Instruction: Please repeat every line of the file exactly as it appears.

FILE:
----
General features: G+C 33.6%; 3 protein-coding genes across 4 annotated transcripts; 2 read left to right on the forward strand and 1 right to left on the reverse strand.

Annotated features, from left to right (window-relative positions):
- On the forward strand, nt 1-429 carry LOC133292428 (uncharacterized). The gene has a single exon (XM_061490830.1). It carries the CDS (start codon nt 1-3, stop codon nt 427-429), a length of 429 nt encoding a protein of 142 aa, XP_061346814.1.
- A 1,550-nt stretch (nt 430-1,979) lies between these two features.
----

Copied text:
General features: G+C 33.6%; 3 protein-coding genes across 4 annotated transcripts; 2 read left to right on the forward strand and 1 right to left on the reverse strand.

Annotated features, from left to right (window-relative positions):
- On the forward strand, nt 1-429 carry LOC133292428 (uncharacterized). The gene has a single exon (XM_061490830.1). It carries the CDS (start codon nt 1-3, stop codon nt 427-429), a length of 429 nt encoding a protein of 142 aa, XP_061346814.1.
- A 1,550-nt stretch (nt 430-1,979) lies between these two features.